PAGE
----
homemade fast fashion a.k.a. when your clothes still end up in a landfill

how I ended up with the equivalent of homemade Forever 21 / burdastyle 6990 pattern review

After spending around a total of 20 hours working on my new favorite Archer shirt from Grainline Studio (it doesn't take most people that long to make it - I had a feud with the button band), I wanted a quick, make-myself-feel-good-about-sewing project. So what is quick and easy and doesn't required any fitting? Knits. They are stretchy and comfy and easy to adjust.

I had a long knit t-shirt pattern from BurdaStyle in my stash and I decided to use some cheap fabric that I bought a few weeks ago. It was the end of a bolt of dark green jersey from a discount fabric store and dirt cheap, only $2/yard. The fabric was thin and I have no idea what the fiber content is, but I liked the color and figured it was worth a shot.

burdastyle 6990

It was not worth a shot unless the expression means it was worth shooting at.

This pattern is in the kindling pile now.

This pattern is in the kindling pile now.

The fabric is super thin and even though it is dark green you can see through it in bright light. It will probably start pilling after the second or third wash. Not to mention, the BurdaStyle 6990 pattern is absolutely terrible. Let me count the ways

  • Who are these sleeves for? Stretch Armstrong?
  • The stitching from attaching the cowl pops up and shows through, which I could try to fix by sewing it down, but that's a weird thing to do in a knit, and I'm not going to bother with fabric so terrible I will never wear it.
  • I picked the size according to my measurements and it is obviously huge. Sizing knits is not difficult!

This is my second bad experience with a BurdaStyle knit pattern. I made a knit dress from one of their patterns and ran into a similar problem - the facing kept popping up and showing all of the time. I tried to stitch it down but it never looked quite right. That dress went to Goodwill in hopes that they get money for scrap fabric but it is probably in a landfill. So I'm going to avoid their knit patterns in the future.

The whole point of sewing (for me) is to get quality clothing that fits well and this is neither quality nor does it fit. I've made my very own Forever 21 landfill worthy crap.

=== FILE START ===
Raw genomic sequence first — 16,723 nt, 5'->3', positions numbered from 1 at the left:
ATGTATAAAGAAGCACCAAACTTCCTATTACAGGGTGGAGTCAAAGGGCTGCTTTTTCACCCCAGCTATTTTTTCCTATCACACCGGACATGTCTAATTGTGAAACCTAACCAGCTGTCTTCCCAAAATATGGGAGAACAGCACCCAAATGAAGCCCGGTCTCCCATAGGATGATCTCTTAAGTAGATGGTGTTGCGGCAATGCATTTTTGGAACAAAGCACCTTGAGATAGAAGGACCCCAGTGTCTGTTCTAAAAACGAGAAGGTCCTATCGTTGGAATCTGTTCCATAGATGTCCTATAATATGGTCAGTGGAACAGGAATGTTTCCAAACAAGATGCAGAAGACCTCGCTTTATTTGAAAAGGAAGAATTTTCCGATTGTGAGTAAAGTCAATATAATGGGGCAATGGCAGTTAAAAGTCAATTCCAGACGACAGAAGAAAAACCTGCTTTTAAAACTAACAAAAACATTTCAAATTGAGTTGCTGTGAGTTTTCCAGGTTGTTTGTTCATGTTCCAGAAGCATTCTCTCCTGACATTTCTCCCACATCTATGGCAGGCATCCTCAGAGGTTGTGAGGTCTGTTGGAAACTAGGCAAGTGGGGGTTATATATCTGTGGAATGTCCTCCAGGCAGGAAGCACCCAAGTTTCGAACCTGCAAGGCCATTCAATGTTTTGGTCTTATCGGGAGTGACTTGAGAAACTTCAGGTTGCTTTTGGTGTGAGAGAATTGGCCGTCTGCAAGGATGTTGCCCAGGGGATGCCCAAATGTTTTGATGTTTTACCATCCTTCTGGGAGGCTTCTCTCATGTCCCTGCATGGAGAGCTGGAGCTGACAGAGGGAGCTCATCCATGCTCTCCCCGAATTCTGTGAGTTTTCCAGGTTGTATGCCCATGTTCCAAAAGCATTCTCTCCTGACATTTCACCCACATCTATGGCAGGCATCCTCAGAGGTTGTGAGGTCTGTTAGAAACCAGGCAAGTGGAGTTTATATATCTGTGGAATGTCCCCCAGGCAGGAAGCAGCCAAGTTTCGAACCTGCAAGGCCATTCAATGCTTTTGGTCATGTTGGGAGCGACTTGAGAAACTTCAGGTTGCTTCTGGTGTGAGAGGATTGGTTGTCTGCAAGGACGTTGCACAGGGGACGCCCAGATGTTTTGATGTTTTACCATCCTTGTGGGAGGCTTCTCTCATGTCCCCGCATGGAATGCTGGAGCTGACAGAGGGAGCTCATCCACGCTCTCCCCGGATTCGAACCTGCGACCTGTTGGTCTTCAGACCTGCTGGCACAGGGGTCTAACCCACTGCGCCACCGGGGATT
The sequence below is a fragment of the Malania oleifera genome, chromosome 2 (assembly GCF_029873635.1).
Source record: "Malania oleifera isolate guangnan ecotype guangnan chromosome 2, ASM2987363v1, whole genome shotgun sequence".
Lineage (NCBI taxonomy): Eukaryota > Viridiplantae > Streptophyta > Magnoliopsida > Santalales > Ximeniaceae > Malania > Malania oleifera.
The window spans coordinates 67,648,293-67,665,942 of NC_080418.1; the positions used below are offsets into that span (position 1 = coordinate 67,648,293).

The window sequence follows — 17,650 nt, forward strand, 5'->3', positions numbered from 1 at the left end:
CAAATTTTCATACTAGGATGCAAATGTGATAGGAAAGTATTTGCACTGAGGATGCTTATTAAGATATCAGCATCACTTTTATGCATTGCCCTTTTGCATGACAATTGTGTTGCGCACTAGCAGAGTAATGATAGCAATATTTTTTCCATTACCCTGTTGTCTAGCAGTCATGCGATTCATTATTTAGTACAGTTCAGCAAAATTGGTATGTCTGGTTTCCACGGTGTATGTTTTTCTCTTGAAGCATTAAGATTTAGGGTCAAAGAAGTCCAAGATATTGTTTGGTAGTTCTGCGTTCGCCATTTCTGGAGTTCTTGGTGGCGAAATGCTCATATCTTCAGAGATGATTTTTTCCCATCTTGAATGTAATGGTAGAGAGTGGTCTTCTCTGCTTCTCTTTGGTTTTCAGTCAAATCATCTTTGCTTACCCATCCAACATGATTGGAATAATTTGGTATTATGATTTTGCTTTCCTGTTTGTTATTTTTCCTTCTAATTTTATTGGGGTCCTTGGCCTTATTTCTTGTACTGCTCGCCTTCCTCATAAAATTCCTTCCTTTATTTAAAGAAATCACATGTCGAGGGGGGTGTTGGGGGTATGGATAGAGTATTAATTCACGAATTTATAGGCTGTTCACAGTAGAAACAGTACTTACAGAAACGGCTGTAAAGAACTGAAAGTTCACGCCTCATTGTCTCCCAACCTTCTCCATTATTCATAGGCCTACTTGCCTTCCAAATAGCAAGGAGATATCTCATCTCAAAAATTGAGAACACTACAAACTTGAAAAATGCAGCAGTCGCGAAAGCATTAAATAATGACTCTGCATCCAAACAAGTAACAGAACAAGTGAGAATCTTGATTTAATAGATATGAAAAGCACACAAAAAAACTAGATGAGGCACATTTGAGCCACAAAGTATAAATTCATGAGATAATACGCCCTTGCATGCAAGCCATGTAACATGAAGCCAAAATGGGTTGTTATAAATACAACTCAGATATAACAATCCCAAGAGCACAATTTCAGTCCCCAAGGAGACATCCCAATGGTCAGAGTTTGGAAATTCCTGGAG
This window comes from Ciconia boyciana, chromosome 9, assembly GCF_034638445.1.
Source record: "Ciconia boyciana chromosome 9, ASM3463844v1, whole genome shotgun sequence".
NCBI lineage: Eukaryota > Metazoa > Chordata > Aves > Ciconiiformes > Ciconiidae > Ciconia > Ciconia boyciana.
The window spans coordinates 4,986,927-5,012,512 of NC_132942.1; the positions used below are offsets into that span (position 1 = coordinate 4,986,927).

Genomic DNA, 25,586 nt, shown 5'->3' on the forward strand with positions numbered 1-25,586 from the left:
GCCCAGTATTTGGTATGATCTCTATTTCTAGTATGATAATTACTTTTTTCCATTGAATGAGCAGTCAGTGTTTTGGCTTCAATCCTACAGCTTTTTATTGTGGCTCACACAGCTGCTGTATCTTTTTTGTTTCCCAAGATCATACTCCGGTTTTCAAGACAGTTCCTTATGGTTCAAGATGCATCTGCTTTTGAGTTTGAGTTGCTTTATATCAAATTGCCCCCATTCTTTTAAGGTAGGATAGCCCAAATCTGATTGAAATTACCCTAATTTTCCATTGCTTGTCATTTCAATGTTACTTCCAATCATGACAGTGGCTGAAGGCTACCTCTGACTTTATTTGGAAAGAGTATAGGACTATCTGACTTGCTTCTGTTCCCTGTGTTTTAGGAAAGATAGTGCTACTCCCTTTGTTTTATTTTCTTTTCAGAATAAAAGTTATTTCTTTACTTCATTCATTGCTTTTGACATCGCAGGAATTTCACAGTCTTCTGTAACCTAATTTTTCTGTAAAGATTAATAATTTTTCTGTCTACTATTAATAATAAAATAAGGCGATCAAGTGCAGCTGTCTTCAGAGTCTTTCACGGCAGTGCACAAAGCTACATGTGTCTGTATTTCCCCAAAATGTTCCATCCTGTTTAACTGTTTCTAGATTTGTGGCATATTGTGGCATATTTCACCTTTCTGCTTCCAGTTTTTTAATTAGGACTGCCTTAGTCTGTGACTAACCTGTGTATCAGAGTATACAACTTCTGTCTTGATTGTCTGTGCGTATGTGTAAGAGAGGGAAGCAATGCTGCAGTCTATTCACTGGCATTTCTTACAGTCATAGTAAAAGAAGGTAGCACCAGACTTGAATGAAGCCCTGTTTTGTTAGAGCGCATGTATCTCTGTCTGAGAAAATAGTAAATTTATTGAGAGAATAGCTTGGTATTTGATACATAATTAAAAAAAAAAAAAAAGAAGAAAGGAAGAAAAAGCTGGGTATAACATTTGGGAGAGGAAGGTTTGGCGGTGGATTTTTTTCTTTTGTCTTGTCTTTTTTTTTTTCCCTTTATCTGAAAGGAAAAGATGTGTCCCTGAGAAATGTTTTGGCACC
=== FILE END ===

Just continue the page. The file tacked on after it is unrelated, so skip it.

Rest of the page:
lessons I've learned to avoid this in the future

1) If I want a quick project I should make napkins or something useful and avoid clothing that I'm not that excited about

Fast might be fun to make, but unless it's a remake of something simple that I like (i.e. a tried and true t-shirt pattern) I'm setting myself up to own something I don't care that much about. I spent about $40 on materials for my Archer shirt and 20 hours sewing it. It is now my favorite shirt and I wear it every week. I plan on making several more. Sure, there are easier projects, but I should think about each piece as an investment of time and resources. And not just my time - but the time of the people who made the fabric I'm using.

2) Buying cheap fabric or using fabric that I don't love is already setting the project up for failure

I'm sure this will not be the last time I have a project that will end up as a 'wadder' as they say. But many of my problems began when I bought sketchy discount fabric of unknown origin. If I'm going to the trouble of making my own clothes I should buy quality fabric that I am excited about. Not to mention, sketchy discount fabric is almost undoubtedly made by slaves in a way that is bad for the environment. How else could it be $2/yard?

While it can be really hard to find interesting fabric that is fair trade, I've recently come across Offset Warehouse and I plan on buying a bunch of yardage from them in the future. I wish we had an equivalent stateside. I've found a few ethical retailers in my own country but none with patterns/prints that I love.

I've now gotten rid of all of the fabric that I'm not excited about. One of my friends sews costumes for our local YMCA children's productions and they have the world's tiniest budget so she was really happy to get the donation.

3) Using a pattern I'm not super excited about is setting up the project for failure

I started sewing about five years ago. At the time I lived in Boston, went to lots of fancy parties, loved vintage and was super broke. My pattern and fabric stash has reflected that - lots of cheap, vintage inspired cotton and vintage inspired big-four patterns from sales at Joann's and Colette patterns.

My style and my life have changed. I've been to one fancy party in the last year. I'm much more likely to spend my weekends hiking and gardening and my wardrobe needs to reflect that. I did use up some of that vintage style fabric and a McCall's pattern to make my Easter dress. It is well sewn, but I don't love it and I'll probably give it away. However, I don't feel so bad about it since it is made to last a long time and I'm sure I can find it a home where it will be loved.

Right now I'm drawn to Grainline Studio and Closet Case Patterns for their modern aesthetics and wearability. And I'm not broke so there is no reason to use that $2 sale pattern I've been ignoring for 5 years because it doesn't excite me anymore. That's false economy.

I'll be blogging up my new makes - stay tuned!